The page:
Composition work is mainly carried out in small groups so ideas can be tried out and considered. All practical work is explored in relation to a particular style or tradition, for example the Blues. Students will, therefore, develop their understanding of the origin and context of the music. Great emphasis is placed on musical understanding; students will learn in music, not about music. They will be encouraged and provided with the opportunity to perform in public.

    Students are also given many opportunities to take part in extra-curricular clubs and activities including jazz band, training band, brass band, singing group, rock band, samba, ukulele and wind band. Students can pay to receive individual instrumental or singing lessons at school.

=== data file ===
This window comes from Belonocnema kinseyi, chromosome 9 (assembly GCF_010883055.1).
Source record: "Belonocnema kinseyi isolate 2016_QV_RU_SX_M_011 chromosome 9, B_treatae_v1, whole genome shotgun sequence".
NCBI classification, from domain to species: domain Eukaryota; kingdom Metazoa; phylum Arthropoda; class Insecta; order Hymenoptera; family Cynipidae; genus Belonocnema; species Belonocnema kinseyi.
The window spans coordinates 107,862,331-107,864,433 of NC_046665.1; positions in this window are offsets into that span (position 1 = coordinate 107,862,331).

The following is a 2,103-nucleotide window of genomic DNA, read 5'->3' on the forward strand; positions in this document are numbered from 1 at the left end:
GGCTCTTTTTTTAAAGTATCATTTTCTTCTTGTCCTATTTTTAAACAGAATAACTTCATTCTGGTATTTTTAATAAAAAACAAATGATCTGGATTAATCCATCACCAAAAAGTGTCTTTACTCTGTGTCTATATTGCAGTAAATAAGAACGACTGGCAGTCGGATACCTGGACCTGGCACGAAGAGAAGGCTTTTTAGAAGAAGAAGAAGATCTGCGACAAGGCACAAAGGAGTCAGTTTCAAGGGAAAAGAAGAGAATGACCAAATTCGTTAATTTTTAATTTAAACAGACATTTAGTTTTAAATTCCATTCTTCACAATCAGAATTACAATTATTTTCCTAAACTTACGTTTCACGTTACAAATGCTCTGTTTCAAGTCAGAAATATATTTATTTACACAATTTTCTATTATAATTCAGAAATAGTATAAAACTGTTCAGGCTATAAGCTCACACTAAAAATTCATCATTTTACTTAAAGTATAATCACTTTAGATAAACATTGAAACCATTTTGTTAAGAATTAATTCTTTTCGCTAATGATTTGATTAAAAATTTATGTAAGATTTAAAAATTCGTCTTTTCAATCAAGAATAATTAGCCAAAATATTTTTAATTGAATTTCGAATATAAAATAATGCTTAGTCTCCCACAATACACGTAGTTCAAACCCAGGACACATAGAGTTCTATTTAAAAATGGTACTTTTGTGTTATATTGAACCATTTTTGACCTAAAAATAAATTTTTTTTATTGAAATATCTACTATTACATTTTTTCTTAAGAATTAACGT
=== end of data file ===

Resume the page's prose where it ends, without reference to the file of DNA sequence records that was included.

• Key Stage 4

    GCSE Music

    Why study music?
    Music is all around us: it influences our moods and emotions and it stimulates and excites us in many ways. By studying music you will develop knowledge and experience of a wide array of musical styles and genres. You will use this in your own compositions, and will make music that draws on all traditions. You will learn how to listen attentively to pieces of music and be able to talk about the elements that make up a successful piece of music. You will have opportunities to perform your music to different audiences, whether to appreciative members of your class, or to the public, in an evening recital or concert. Studying music enables you to develop broader life skills and attributes, including critical and creative thinking, aesthetic sensitivity, emotional awareness, cultural understanding, self-discipline, self-confidence and self-motivation.
     
    What areas would I study?